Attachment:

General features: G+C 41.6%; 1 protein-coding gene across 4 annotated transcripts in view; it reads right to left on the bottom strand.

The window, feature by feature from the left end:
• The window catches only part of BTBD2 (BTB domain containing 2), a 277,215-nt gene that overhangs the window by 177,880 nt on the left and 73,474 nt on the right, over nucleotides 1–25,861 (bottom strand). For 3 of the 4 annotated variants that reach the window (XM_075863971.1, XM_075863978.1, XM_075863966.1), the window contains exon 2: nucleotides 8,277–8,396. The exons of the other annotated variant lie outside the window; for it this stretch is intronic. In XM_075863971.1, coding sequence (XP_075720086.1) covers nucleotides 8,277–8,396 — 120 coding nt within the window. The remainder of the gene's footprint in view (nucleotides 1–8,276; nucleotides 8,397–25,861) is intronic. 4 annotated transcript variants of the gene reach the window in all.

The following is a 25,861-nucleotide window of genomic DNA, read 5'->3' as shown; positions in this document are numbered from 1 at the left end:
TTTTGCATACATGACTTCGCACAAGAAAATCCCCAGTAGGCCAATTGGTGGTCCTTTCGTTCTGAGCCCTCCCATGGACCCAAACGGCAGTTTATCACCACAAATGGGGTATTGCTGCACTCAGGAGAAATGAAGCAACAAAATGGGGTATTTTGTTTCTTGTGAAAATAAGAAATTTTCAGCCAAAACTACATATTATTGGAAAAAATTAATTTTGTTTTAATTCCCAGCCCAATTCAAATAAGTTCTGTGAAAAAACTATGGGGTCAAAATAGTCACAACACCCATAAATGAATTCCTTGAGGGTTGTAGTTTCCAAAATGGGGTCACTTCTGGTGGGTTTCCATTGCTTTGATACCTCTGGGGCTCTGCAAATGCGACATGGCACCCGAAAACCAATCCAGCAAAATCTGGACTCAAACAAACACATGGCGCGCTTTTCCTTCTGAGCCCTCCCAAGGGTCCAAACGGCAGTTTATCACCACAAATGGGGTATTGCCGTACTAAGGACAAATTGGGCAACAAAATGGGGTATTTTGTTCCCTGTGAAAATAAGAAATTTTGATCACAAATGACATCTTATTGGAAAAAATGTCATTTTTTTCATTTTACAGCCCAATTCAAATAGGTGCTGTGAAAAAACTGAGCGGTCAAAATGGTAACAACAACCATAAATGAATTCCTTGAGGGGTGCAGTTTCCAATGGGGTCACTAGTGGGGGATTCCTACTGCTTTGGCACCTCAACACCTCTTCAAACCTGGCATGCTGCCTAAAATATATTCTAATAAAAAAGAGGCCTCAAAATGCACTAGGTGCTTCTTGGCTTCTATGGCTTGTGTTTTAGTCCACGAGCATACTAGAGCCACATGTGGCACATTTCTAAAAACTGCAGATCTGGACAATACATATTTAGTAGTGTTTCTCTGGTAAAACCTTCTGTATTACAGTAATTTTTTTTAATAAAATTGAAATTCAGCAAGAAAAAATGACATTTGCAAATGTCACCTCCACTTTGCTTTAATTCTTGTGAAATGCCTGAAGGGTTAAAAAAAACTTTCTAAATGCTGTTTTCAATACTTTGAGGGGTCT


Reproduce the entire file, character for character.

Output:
General features: G+C 41.6%; 1 protein-coding gene across 4 annotated transcripts in view; it reads right to left on the bottom strand.

The window, feature by feature from the left end:
• The window catches only part of BTBD2 (BTB domain containing 2), a 277,215-nt gene that overhangs the window by 177,880 nt on the left and 73,474 nt on the right, over nucleotides 1–25,861 (bottom strand). For 3 of the 4 annotated variants that reach the window (XM_075863971.1, XM_075863978.1, XM_075863966.1), the window contains exon 2: nucleotides 8,277–8,396. The exons of the other annotated variant lie outside the window; for it this stretch is intronic. In XM_075863971.1, coding sequence (XP_075720086.1) covers nucleotides 8,277–8,396 — 120 coding nt within the window. The remainder of the gene's footprint in view (nucleotides 1–8,276; nucleotides 8,397–25,861) is intronic. 4 annotated transcript variants of the gene reach the window in all.

The following is a 25,861-nucleotide window of genomic DNA, read 5'->3' as shown; positions in this document are numbered from 1 at the left end:
TTTTGCATACATGACTTCGCACAAGAAAATCCCCAGTAGGCCAATTGGTGGTCCTTTCGTTCTGAGCCCTCCCATGGACCCAAACGGCAGTTTATCACCACAAATGGGGTATTGCTGCACTCAGGAGAAATGAAGCAACAAAATGGGGTATTTTGTTTCTTGTGAAAATAAGAAATTTTCAGCCAAAACTACATATTATTGGAAAAAATTAATTTTGTTTTAATTCCCAGCCCAATTCAAATAAGTTCTGTGAAAAAACTATGGGGTCAAAATAGTCACAACACCCATAAATGAATTCCTTGAGGGTTGTAGTTTCCAAAATGGGGTCACTTCTGGTGGGTTTCCATTGCTTTGATACCTCTGGGGCTCTGCAAATGCGACATGGCACCCGAAAACCAATCCAGCAAAATCTGGACTCAAACAAACACATGGCGCGCTTTTCCTTCTGAGCCCTCCCAAGGGTCCAAACGGCAGTTTATCACCACAAATGGGGTATTGCCGTACTAAGGACAAATTGGGCAACAAAATGGGGTATTTTGTTCCCTGTGAAAATAAGAAATTTTGATCACAAATGACATCTTATTGGAAAAAATGTCATTTTTTTCATTTTACAGCCCAATTCAAATAGGTGCTGTGAAAAAACTGAGCGGTCAAAATGGTAACAACAACCATAAATGAATTCCTTGAGGGGTGCAGTTTCCAATGGGGTCACTAGTGGGGGATTCCTACTGCTTTGGCACCTCAACACCTCTTCAAACCTGGCATGCTGCCTAAAATATATTCTAATAAAAAAGAGGCCTCAAAATGCACTAGGTGCTTCTTGGCTTCTATGGCTTGTGTTTTAGTCCACGAGCATACTAGAGCCACATGTGGCACATTTCTAAAAACTGCAGATCTGGACAATACATATTTAGTAGTGTTTCTCTGGTAAAACCTTCTGTATTACAGTAATTTTTTTTAATAAAATTGAAATTCAGCAAGAAAAAATGACATTTGCAAATGTCACCTCCACTTTGCTTTAATTCTTGTGAAATGCCTGAAGGGTTAAAAAAAACTTTCTAAATGCTGTTTTCAATACTTTGAGGGGTCT